Meet Maxx and Glutie

Maxx and Glutie are my new buddies that will be with me the rest of my life. I came up with Maxx when I was diagnosed with Mast Cell Activation Syndrome or MCAS. It has taken months of weird allergy symptoms, no response to antihistamines like Zyrtec or Claritin, and several rounds of steroids to reach this diagnosis. I’ve had seasonal allergies for years but they have always been controlled by antihistamines, so my family doctor was at a loss as to what was causing my body to go into overdrive.

What sort of symptoms warrant this diagnosis? The symptoms vary with each individual which makes this rather challenging. Some of the similar symptoms can include: skin flushing, rashes/hives, itching, sweating, itchy and watery eyes, nasal congestion and sneezing, wheezing and at times trouble breathing. Sound familiar?

In my case, I have eye problems (itchy, watery and blurriness in both eyes) and rashes that won’t go away. I also have stomach problems and extreme fatigue. It was embarrassing going to the doctor so many times for the never-ending rash. I was put on several different creams and ointments and nothing made the rash stay away. Every time it came back it was in a different place and just as irritating.

I was introduced to Maxx (MCAS) when I went to the allergist. He took my laundry list of symptoms, asked about my allergy history, noted all the things I had tried to mitigate the symptoms. He did a quick scratch test, ordered blood tests and put me on two different antihistamines. He changed my Zyrtec to an H1 antihistamine called Xyzal. This type of medication has sedative properties so I have to take it at night. He also put me on an H2 antihistamine called Famotidine. The funny thing about the Famotidine is that it is actually a medication used for GERD aka acid reflux. It took a couple of weeks but the combination of the antihistamines cleared my rash and made the eye problems disappear.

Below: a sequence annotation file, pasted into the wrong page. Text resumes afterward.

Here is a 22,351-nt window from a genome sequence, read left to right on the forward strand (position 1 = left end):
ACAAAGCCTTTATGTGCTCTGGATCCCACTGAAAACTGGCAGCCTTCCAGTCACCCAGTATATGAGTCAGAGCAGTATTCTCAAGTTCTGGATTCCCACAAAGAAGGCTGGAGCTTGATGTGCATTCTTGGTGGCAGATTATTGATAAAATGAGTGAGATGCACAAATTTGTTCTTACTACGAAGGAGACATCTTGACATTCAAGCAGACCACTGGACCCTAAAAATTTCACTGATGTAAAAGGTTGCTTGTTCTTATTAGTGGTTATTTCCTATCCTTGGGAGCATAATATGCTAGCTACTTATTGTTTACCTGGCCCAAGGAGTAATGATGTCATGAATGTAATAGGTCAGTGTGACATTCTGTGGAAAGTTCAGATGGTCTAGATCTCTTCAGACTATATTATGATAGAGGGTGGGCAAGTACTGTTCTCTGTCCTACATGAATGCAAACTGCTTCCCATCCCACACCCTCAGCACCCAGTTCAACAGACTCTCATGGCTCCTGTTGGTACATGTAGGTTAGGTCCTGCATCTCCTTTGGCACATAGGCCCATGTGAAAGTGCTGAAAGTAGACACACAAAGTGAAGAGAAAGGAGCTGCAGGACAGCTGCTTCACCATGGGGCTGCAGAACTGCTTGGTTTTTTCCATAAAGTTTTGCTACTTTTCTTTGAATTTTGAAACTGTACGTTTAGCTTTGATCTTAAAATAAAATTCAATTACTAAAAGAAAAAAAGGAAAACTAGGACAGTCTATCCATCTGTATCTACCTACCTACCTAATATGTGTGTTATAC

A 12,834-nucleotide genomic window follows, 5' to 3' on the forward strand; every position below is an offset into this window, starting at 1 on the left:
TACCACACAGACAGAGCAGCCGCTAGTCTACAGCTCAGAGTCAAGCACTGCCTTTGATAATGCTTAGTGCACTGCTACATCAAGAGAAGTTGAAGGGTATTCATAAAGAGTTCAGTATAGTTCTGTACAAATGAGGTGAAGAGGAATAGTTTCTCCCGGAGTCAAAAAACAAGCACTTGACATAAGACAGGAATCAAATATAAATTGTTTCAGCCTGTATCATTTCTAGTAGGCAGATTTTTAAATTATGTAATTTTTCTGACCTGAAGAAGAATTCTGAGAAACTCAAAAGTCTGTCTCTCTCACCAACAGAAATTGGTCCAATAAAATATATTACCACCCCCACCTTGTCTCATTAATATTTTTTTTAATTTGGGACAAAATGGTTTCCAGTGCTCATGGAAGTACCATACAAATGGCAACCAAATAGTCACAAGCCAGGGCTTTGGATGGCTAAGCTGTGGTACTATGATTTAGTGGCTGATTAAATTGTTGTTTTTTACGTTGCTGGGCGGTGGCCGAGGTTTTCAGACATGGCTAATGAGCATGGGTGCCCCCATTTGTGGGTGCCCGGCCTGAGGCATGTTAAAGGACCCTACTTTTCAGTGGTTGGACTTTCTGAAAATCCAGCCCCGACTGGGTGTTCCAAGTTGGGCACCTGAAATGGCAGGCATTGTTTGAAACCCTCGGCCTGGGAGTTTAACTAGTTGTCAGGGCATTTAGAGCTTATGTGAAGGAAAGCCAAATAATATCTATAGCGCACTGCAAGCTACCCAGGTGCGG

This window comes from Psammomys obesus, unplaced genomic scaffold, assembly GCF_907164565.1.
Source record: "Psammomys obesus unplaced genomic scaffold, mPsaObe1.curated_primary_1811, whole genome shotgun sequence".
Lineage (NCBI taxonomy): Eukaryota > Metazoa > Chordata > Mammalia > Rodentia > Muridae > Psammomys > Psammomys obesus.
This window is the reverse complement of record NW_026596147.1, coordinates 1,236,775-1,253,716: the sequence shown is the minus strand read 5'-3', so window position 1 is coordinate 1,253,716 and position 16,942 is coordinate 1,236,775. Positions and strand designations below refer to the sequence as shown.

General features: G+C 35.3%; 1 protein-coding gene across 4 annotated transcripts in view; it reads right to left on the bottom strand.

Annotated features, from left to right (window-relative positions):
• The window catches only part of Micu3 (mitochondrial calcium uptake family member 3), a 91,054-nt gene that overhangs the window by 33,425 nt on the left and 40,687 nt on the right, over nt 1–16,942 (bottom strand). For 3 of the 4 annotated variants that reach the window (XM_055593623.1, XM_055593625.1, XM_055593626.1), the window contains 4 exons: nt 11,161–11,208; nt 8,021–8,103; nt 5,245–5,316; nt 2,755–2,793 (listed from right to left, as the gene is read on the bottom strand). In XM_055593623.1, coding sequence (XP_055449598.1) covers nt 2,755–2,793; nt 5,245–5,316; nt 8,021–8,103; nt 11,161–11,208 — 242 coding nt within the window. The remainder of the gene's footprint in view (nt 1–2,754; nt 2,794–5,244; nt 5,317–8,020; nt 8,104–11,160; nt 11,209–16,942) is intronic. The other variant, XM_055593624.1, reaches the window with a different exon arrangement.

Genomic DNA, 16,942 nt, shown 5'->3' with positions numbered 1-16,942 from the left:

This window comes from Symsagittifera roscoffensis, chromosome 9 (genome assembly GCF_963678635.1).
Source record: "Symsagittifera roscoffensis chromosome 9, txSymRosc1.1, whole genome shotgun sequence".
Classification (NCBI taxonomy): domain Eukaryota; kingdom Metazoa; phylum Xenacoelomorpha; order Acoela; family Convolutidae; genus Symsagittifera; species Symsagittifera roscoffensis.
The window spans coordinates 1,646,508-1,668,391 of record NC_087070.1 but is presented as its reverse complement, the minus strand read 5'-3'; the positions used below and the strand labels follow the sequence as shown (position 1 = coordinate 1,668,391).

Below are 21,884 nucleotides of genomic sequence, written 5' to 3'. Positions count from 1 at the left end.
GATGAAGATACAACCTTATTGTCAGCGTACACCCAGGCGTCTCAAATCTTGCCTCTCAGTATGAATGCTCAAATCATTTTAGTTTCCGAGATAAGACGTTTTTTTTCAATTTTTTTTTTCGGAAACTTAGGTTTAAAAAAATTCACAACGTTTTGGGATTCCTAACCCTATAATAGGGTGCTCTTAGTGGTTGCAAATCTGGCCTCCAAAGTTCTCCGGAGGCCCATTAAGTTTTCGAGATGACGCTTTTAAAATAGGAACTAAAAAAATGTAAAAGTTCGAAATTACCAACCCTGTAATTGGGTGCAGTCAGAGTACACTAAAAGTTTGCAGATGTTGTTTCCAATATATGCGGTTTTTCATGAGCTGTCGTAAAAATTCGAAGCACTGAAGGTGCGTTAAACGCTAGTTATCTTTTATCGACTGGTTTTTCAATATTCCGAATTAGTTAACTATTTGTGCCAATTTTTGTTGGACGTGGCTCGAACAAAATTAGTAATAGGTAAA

My allergist ran a slew of blood work to see if there was a determining factor to the MCAS and the gastric problems. The blood work resulted in my tryptase levels being elevated and having inflammation markers present. He also ran a Celiac panel and come to find out that I have the antibodies present for Celiac disease.

The next visit to my allergist was more productive as I was responding well to the antihistamine combination. He gave me the blood test results, thus introducing me to Glutie. Glutie is near and dear to me because of my love for baking. I have never worried about what type of ingredients to bake with prior to now. There are still more tests I will have to endure to see how far the Celiac disease has progressed, but until then I am on a gluten-free diet.

So why the silly names for MCAS and Celiac disease? Honestly, they make the symptoms easier to cope with and the lifestyle change a bit easier to make. Any type of long-term diagnosis carries with it the possibility for mental health issues. Depression and anxiety are common with those that have Celiac Disease or MCAS. What can and can’t be eaten, how to avoid a gluten-filled society, and when is the best time to go outdoors because of allergen triggers, are all valid and overwhelming concerns. Glutie and Maxx help me keep my spirits up, especially on those days that I just want a big pink-frosted cookie.

Edit: I’m linking this up to #MindfulMoments meme as I truly believe a positive attitude can get you through just about everything.

4 thoughts on “Meet Maxx and Glutie

  1. Interesting to read this – I do think I have histamine working overtime and some anti histamines dont seem to work. wondering about how Xyza affects your gut? do u get constipated at all?
    May xx

    1. Hi May, if you get two comments sorry! WP is being a pain for some reason. Anywho the Xyzal doesn’t affect my gut, just makes me sleepy. However the famotidine does and causes me the opposite problem if I don’t behave on my gluten free diet. I have never been “regular” so this is a new concept for me.. haha.

      I will be writing more about the histamine response in my next post about ‘the histamine bucket’. It’s rather intriguing as the bucket is different for everyone.

  2. Firstly, thank you so much for linking up!

    Secondly, congratulations on your diagnoses. Once you know what you’re working with it’s always easier to find the right course of action and it sounds like you’re there now. I’m looking forward to getting to know Maxx and Glutie over the coming posts.

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